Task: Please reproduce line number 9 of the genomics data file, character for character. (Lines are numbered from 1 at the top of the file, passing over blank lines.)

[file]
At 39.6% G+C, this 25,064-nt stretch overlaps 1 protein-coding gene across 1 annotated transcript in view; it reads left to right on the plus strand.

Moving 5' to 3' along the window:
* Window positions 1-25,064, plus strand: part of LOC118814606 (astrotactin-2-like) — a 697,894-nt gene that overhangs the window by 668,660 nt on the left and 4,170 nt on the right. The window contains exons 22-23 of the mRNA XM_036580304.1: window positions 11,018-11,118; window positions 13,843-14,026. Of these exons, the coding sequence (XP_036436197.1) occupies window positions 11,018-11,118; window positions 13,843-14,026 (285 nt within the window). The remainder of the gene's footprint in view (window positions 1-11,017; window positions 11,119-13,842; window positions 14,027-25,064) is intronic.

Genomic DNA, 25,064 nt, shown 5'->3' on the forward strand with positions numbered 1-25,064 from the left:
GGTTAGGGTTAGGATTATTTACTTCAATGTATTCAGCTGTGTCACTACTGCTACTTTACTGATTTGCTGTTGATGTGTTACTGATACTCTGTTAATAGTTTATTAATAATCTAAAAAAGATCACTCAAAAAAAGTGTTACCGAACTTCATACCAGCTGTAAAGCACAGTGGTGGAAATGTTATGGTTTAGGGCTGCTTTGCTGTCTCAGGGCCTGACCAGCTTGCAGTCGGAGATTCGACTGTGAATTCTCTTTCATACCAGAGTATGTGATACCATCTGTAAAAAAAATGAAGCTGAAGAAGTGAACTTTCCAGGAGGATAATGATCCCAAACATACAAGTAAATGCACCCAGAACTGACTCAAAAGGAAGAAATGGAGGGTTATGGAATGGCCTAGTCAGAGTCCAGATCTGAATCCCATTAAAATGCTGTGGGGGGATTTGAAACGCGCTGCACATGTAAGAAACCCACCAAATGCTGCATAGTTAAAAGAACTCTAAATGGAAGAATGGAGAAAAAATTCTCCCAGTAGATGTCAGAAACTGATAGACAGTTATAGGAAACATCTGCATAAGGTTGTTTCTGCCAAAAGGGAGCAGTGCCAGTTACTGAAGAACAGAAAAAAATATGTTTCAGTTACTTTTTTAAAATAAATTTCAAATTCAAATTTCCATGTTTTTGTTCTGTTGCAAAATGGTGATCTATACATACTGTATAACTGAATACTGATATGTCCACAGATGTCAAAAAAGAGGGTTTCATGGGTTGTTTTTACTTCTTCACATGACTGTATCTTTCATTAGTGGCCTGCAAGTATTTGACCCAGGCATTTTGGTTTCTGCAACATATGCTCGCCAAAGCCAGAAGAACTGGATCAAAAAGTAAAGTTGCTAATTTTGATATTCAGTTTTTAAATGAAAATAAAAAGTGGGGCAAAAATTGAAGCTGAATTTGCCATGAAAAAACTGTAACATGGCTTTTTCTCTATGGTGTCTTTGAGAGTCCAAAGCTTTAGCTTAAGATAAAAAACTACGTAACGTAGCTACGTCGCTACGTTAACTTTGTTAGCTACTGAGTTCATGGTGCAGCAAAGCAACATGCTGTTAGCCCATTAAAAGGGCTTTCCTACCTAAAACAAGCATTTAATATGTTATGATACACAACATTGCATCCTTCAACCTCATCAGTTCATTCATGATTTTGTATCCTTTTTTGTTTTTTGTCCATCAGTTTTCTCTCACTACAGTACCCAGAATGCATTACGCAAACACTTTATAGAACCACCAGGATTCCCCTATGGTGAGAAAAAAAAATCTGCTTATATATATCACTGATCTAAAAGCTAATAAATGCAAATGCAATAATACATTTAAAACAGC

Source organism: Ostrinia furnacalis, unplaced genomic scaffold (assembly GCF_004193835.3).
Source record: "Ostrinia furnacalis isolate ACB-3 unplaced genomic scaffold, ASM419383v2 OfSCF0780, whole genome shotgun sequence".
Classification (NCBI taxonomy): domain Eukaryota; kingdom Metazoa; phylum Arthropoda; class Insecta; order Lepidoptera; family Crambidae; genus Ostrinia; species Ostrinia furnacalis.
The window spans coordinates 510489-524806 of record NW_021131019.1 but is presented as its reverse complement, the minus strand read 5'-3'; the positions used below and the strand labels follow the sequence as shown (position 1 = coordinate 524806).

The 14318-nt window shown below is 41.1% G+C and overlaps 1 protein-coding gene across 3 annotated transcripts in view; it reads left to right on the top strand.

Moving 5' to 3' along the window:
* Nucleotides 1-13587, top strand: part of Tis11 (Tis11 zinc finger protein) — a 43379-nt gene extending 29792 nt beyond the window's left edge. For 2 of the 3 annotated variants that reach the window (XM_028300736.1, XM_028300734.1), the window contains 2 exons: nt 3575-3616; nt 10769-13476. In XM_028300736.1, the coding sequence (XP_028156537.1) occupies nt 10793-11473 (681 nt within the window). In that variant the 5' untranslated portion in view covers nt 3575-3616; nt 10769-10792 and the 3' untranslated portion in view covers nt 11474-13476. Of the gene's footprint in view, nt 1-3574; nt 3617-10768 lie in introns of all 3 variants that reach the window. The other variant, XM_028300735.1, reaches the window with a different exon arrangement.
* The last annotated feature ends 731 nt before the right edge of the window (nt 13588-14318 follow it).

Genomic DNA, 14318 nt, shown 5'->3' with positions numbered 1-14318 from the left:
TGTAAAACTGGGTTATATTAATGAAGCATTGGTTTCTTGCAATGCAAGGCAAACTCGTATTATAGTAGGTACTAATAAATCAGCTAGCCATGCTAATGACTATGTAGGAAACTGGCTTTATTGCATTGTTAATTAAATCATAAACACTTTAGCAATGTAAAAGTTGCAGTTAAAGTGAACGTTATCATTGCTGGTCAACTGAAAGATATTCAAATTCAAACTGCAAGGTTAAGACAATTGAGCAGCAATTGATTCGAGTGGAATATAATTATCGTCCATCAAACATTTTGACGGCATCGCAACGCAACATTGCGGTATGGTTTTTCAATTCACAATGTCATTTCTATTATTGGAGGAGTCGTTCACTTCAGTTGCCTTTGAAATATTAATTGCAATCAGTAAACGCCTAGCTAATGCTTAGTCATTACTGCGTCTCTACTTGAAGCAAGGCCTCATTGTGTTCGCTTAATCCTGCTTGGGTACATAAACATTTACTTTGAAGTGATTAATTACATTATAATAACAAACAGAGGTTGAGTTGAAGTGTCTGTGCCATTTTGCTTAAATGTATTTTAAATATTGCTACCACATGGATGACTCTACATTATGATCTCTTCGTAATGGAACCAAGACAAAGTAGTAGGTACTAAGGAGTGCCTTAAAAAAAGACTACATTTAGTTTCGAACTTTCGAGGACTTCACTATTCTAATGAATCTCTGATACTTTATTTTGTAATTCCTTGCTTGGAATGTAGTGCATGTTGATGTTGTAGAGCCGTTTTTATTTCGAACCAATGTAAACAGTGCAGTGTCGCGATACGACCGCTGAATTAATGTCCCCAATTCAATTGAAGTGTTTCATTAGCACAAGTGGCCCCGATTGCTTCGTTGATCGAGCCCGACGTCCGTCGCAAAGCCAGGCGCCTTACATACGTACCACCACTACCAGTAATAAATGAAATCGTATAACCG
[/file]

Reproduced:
The window spans coordinates 510489-524806 of record NW_021131019.1 but is presented as its reverse complement, the minus strand read 5'-3'; the positions used below and the strand labels follow the sequence as shown (position 1 = coordinate 524806).